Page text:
Living with rejection
Posted: Wednesday, August 31, 2011 8:01 pm
By: By Lisa Smartt
This sounds like a really serious column, doesn’t it? I mean, “Living With Rejection” is a pretty weighty title, right? But this column is not about serious rejection. It’s not about the rejection of a parent or a spouse or a rebellious child. I fully acknowledge that those experiences are not to be taken lightly. No. This is about regular ol’ everyday “find the humor in it later” rejection.
The first rejection I remember happened in the third grade. I sent Bill Houston the famous “I like you. Do you like me? Check yes or no” note. Yes, I provided crooked little boxes next to the yes and the no so there would be no confusion. And there wasn’t any confusion. A big fat no written with a blue ink pen.
In the fourth grade, undeterred by relational failures of the past, I sent Terry Smith the “I like you. Do you like me? Check yes or no” note. Yes, I made sure there were crooked little boxes next to the yes and the no so that there would be no confusion. And once again, there was no confusion. The answer was no written with a red ink pen. I should have tried the “give him my chocolate pudding at lunch” approach. But that kind of wisdom and insight was yet to surface in my young life. A few months later, I foolishly sent the note to David Grant. (I know. Clearly, my parents gave me a false sense of personal esteem and tenacity.) Go ahead. Take a guess. He even used a thick purple marker to make sure I got the “no” message loud and clear. And I did get the message. 1973 was just a really bad year for big, loud, funny, outspoken girls in red, white and blue striped pant suits. Whew! I couldn’t seem to get a break.
Those were not my last rejections. I sat the bench on the basketball team (even though I was a head taller than the other girls). I didn’t make the high school drill team. Tim Gilbert dated me a few times in high school until he realized his heart belonged to my best friend. I never got the lead in the school play. I didn’t graduate valedictorian or “Top Ten” or even top 10 percent (or top 40 percent). I wasn’t voted “Most Likely to Succeed.” Most of my high school teachers wouldn’t even remember my name. The bag boy at Kroger didn’t even want to go to the Sadie Hawkins dance with me. Ever been there?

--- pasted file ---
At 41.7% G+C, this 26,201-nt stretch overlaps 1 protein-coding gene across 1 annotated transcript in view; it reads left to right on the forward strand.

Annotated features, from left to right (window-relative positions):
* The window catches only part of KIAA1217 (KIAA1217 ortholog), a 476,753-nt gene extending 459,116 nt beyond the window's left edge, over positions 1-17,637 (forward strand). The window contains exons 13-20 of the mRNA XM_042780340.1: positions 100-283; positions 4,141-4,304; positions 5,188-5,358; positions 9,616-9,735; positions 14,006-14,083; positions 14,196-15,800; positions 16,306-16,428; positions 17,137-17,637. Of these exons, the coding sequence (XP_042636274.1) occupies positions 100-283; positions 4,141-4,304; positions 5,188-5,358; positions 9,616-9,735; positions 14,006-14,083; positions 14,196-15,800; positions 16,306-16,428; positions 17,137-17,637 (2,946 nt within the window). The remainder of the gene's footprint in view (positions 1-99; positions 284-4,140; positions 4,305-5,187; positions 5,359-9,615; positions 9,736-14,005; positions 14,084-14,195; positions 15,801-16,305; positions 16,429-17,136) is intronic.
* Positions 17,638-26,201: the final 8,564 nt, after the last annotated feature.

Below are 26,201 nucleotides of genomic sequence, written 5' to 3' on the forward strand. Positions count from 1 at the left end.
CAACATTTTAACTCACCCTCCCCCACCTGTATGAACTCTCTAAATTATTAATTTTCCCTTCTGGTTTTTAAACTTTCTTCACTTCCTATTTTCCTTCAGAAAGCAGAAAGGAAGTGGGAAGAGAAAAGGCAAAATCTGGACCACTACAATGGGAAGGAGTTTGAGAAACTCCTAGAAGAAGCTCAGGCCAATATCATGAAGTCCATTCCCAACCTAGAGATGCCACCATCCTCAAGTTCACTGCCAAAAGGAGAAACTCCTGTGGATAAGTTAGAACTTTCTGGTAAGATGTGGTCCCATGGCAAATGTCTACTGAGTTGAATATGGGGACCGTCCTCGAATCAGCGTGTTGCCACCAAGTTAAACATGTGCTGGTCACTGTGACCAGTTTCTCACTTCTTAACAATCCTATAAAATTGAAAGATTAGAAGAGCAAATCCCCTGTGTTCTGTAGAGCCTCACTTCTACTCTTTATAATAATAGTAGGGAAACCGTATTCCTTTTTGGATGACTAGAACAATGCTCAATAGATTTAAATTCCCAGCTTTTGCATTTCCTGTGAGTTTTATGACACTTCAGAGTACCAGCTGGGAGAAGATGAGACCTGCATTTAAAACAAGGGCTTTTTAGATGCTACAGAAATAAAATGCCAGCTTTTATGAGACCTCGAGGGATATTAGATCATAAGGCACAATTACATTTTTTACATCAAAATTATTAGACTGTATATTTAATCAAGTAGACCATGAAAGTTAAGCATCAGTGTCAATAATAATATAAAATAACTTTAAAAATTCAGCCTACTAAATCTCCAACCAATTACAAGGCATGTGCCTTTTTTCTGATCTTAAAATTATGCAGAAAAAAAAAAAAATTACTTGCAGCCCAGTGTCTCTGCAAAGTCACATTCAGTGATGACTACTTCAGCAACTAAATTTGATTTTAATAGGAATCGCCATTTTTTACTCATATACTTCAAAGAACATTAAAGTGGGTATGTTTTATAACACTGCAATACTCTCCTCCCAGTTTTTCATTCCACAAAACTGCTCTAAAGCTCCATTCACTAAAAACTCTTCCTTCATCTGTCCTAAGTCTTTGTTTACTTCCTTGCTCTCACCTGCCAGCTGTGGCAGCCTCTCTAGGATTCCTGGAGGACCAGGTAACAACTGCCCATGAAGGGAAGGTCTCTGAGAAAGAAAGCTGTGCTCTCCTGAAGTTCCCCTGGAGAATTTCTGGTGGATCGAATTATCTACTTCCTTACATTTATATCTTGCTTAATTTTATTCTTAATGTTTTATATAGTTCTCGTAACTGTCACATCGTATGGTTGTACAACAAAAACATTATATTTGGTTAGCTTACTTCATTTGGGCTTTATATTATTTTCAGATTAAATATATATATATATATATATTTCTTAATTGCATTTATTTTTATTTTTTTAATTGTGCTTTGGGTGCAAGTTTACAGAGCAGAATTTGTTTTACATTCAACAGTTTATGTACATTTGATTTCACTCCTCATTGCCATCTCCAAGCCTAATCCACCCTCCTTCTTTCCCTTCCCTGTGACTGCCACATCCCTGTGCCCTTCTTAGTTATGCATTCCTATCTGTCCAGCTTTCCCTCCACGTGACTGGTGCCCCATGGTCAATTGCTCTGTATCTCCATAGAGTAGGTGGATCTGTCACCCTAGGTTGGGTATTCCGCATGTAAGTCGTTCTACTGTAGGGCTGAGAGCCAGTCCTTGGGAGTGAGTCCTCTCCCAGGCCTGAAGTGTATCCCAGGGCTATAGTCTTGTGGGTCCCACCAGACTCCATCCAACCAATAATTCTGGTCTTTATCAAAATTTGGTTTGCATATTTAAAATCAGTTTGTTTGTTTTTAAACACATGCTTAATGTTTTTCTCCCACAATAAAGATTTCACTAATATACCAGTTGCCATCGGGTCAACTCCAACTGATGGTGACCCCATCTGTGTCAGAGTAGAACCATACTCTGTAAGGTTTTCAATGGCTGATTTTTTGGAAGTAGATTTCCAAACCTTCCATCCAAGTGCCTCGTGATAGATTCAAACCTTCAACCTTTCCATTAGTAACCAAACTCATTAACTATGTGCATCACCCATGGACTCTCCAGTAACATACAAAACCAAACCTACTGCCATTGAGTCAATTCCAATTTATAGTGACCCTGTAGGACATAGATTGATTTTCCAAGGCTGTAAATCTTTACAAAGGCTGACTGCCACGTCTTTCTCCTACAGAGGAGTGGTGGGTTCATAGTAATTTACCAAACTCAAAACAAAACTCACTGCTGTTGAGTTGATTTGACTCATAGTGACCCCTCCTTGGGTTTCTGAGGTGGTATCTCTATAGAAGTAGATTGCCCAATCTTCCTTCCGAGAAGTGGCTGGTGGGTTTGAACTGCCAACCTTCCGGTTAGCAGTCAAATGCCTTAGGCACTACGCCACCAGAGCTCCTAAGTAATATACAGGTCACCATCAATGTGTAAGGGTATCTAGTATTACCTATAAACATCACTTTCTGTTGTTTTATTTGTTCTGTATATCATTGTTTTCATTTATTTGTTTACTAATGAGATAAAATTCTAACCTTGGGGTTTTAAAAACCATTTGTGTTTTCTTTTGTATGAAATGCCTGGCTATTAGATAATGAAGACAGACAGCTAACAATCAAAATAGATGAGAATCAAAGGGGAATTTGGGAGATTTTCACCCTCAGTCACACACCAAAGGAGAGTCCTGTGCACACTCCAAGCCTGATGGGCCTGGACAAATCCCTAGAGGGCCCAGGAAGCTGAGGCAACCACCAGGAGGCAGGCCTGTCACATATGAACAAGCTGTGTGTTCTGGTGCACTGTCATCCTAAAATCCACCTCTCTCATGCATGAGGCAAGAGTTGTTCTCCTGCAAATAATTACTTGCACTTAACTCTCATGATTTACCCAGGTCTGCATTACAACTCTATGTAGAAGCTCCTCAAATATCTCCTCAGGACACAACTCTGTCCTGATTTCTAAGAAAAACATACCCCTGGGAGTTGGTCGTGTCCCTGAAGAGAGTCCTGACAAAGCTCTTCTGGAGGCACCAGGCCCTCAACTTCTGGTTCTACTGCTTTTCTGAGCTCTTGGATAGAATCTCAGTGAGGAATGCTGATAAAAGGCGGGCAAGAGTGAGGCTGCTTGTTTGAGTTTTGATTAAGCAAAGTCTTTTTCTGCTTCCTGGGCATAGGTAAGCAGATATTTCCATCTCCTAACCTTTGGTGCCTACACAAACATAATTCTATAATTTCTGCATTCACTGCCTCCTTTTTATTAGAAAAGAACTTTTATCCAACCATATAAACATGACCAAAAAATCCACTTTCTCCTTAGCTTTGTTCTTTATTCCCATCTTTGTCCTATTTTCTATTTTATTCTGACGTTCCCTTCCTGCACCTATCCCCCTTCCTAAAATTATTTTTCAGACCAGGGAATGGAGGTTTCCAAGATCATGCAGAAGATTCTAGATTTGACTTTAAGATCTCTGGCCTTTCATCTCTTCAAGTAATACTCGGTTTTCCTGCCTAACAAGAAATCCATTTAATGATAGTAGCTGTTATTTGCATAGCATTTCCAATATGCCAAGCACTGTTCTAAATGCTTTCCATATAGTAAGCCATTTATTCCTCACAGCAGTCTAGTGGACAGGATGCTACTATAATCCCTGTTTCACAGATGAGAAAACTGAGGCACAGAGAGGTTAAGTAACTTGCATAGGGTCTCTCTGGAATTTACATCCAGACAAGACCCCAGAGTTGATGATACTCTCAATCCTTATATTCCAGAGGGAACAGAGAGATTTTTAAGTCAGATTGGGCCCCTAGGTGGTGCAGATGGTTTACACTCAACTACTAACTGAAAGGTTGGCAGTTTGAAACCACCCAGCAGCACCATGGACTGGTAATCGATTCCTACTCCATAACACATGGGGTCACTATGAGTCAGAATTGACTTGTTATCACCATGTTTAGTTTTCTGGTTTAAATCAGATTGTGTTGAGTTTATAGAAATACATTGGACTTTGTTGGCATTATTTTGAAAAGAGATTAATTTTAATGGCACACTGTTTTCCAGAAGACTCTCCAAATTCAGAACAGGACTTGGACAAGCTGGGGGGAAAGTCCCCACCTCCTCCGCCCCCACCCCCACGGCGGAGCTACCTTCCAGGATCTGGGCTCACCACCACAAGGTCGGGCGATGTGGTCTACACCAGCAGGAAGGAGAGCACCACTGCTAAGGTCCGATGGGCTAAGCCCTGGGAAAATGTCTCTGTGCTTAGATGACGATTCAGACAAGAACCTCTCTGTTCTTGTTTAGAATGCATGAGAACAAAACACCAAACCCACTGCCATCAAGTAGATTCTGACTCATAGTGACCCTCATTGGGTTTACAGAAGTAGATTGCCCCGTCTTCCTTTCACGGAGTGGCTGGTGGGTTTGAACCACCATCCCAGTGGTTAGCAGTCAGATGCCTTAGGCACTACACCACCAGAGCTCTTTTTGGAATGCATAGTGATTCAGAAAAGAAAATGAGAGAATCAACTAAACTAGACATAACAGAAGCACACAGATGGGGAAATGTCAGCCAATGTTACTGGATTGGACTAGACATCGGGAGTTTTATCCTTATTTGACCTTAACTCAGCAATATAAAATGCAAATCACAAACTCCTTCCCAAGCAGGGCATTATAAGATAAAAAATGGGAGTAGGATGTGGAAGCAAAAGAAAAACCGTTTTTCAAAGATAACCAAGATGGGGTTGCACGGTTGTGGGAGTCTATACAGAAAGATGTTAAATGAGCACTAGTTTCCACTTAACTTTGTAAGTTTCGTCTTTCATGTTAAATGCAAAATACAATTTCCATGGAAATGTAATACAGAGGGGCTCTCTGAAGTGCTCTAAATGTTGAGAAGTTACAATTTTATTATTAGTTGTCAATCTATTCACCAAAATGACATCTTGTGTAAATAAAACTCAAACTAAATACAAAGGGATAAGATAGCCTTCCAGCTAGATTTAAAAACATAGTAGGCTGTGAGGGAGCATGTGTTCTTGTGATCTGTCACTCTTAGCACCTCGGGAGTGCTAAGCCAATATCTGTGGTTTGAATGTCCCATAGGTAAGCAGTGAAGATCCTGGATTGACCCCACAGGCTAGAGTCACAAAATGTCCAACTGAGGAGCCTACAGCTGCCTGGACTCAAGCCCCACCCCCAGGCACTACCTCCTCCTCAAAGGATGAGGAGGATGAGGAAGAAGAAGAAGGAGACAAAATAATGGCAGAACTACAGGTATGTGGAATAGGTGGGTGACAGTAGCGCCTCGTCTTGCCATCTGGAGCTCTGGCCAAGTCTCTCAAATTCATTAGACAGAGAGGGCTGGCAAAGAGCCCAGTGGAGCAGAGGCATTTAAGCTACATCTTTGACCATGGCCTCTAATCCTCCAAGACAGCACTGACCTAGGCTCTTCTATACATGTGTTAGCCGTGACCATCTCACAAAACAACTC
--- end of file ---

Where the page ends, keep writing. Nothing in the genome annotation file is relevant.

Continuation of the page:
But by God’s grace, those rejections didn’t define my adulthood. Perhaps they even molded it for the better. In fact, I know they did. Now, at the age of 47, I feel like that little fourth-grade girl again. I wrote my first novel this year and I’m sending out notes asking literary agents all over the United States to want it. I realize it’s a long shot. And so far, everyone has checked the “no” box. But that’s OK. I’m not defined by rejection and you shouldn’t be either. So if you’re swimming in a sea of rejection today, just take a deep breath and keep paddling. Bill and Terry and David and Tim ... well, you get the picture ... all rejected me. But one glorious day a wonderful man named Philip found me. God tends to save the best for last.
For more information about Lisa Smartt, visit her website, lisasmartt.com.
Published in The Messenger 8.31.11
Lisa Smartt, The Smartt View